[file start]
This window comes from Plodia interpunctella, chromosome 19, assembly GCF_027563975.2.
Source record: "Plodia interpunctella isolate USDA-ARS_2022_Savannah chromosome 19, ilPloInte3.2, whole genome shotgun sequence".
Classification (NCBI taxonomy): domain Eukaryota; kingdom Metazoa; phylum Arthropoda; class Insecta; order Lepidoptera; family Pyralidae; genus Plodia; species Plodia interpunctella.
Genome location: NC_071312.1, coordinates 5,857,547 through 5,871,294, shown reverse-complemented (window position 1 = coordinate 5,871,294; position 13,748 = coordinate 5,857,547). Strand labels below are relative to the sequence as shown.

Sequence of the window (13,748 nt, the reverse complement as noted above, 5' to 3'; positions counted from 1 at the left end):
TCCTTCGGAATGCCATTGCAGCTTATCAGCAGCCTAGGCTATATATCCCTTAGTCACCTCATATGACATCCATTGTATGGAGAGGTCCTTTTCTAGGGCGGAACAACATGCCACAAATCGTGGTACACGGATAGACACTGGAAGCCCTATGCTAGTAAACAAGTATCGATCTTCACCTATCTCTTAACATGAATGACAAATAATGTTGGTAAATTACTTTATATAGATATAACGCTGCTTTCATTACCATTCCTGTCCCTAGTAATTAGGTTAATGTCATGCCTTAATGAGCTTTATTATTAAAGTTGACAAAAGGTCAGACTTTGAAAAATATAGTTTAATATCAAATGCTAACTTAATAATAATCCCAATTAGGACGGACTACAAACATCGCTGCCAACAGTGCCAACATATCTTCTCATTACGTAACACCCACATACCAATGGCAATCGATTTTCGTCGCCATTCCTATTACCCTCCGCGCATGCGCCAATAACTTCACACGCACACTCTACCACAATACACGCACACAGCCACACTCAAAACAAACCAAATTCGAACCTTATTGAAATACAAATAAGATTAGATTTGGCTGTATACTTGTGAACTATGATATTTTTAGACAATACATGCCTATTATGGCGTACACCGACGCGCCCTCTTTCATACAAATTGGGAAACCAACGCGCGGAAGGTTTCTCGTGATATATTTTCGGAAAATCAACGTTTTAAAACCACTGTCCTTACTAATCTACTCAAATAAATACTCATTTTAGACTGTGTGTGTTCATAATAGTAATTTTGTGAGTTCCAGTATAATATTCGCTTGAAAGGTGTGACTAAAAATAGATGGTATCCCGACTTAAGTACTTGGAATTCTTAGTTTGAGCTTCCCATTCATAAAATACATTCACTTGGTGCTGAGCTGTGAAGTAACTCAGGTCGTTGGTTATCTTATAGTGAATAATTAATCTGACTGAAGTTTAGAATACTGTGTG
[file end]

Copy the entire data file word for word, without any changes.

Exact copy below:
This window comes from Plodia interpunctella, chromosome 19, assembly GCF_027563975.2.
Source record: "Plodia interpunctella isolate USDA-ARS_2022_Savannah chromosome 19, ilPloInte3.2, whole genome shotgun sequence".
Classification (NCBI taxonomy): domain Eukaryota; kingdom Metazoa; phylum Arthropoda; class Insecta; order Lepidoptera; family Pyralidae; genus Plodia; species Plodia interpunctella.
Genome location: NC_071312.1, coordinates 5,857,547 through 5,871,294, shown reverse-complemented (window position 1 = coordinate 5,871,294; position 13,748 = coordinate 5,857,547). Strand labels below are relative to the sequence as shown.

Sequence of the window (13,748 nt, the reverse complement as noted above, 5' to 3'; positions counted from 1 at the left end):
TCCTTCGGAATGCCATTGCAGCTTATCAGCAGCCTAGGCTATATATCCCTTAGTCACCTCATATGACATCCATTGTATGGAGAGGTCCTTTTCTAGGGCGGAACAACATGCCACAAATCGTGGTACACGGATAGACACTGGAAGCCCTATGCTAGTAAACAAGTATCGATCTTCACCTATCTCTTAACATGAATGACAAATAATGTTGGTAAATTACTTTATATAGATATAACGCTGCTTTCATTACCATTCCTGTCCCTAGTAATTAGGTTAATGTCATGCCTTAATGAGCTTTATTATTAAAGTTGACAAAAGGTCAGACTTTGAAAAATATAGTTTAATATCAAATGCTAACTTAATAATAATCCCAATTAGGACGGACTACAAACATCGCTGCCAACAGTGCCAACATATCTTCTCATTACGTAACACCCACATACCAATGGCAATCGATTTTCGTCGCCATTCCTATTACCCTCCGCGCATGCGCCAATAACTTCACACGCACACTCTACCACAATACACGCACACAGCCACACTCAAAACAAACCAAATTCGAACCTTATTGAAATACAAATAAGATTAGATTTGGCTGTATACTTGTGAACTATGATATTTTTAGACAATACATGCCTATTATGGCGTACACCGACGCGCCCTCTTTCATACAAATTGGGAAACCAACGCGCGGAAGGTTTCTCGTGATATATTTTCGGAAAATCAACGTTTTAAAACCACTGTCCTTACTAATCTACTCAAATAAATACTCATTTTAGACTGTGTGTGTTCATAATAGTAATTTTGTGAGTTCCAGTATAATATTCGCTTGAAAGGTGTGACTAAAAATAGATGGTATCCCGACTTAAGTACTTGGAATTCTTAGTTTGAGCTTCCCATTCATAAAATACATTCACTTGGTGCTGAGCTGTGAAGTAACTCAGGTCGTTGGTTATCTTATAGTGAATAATTAATCTGACTGAAGTTTAGAATACTGTGTG